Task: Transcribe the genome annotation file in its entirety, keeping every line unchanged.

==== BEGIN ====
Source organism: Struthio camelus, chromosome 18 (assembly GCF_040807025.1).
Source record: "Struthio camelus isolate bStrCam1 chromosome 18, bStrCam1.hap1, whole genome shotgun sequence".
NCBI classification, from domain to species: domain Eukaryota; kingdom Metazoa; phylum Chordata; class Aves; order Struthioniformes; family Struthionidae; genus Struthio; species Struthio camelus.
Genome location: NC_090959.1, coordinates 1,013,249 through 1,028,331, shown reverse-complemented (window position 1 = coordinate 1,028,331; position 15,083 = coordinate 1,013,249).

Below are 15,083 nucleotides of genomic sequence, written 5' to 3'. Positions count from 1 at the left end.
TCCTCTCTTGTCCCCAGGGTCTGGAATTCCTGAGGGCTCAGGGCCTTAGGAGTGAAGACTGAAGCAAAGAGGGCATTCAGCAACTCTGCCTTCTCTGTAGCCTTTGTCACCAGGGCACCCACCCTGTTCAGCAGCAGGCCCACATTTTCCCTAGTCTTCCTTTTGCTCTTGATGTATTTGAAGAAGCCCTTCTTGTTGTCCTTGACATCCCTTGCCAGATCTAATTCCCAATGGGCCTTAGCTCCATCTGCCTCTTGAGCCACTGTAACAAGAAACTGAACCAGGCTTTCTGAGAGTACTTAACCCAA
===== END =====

Source organism: Struthio camelus, chromosome 18 (assembly GCF_040807025.1).
Source record: "Struthio camelus isolate bStrCam1 chromosome 18, bStrCam1.hap1, whole genome shotgun sequence".
NCBI classification, from domain to species: domain Eukaryota; kingdom Metazoa; phylum Chordata; class Aves; order Struthioniformes; family Struthionidae; genus Struthio; species Struthio camelus.
Genome location: NC_090959.1, coordinates 1,013,249 through 1,028,331, shown reverse-complemented (window position 1 = coordinate 1,028,331; position 15,083 = coordinate 1,013,249).

Below are 15,083 nucleotides of genomic sequence, written 5' to 3'. Positions count from 1 at the left end.
TCCTCTCTTGTCCCCAGGGTCTGGAATTCCTGAGGGCTCAGGGCCTTAGGAGTGAAGACTGAAGCAAAGAGGGCATTCAGCAACTCTGCCTTCTCTGTAGCCTTTGTCACCAGGGCACCCACCCTGTTCAGCAGCAGGCCCACATTTTCCCTAGTCTTCCTTTTGCTCTTGATGTATTTGAAGAAGCCCTTCTTGTTGTCCTTGACATCCCTTGCCAGATCTAATTCCCAATGGGCCTTAGCTCCATCTGCCTCTTGAGCCACTGTAACAAGAAACTGAACCAGGCTTTCTGAGAGTACTTAACCCAA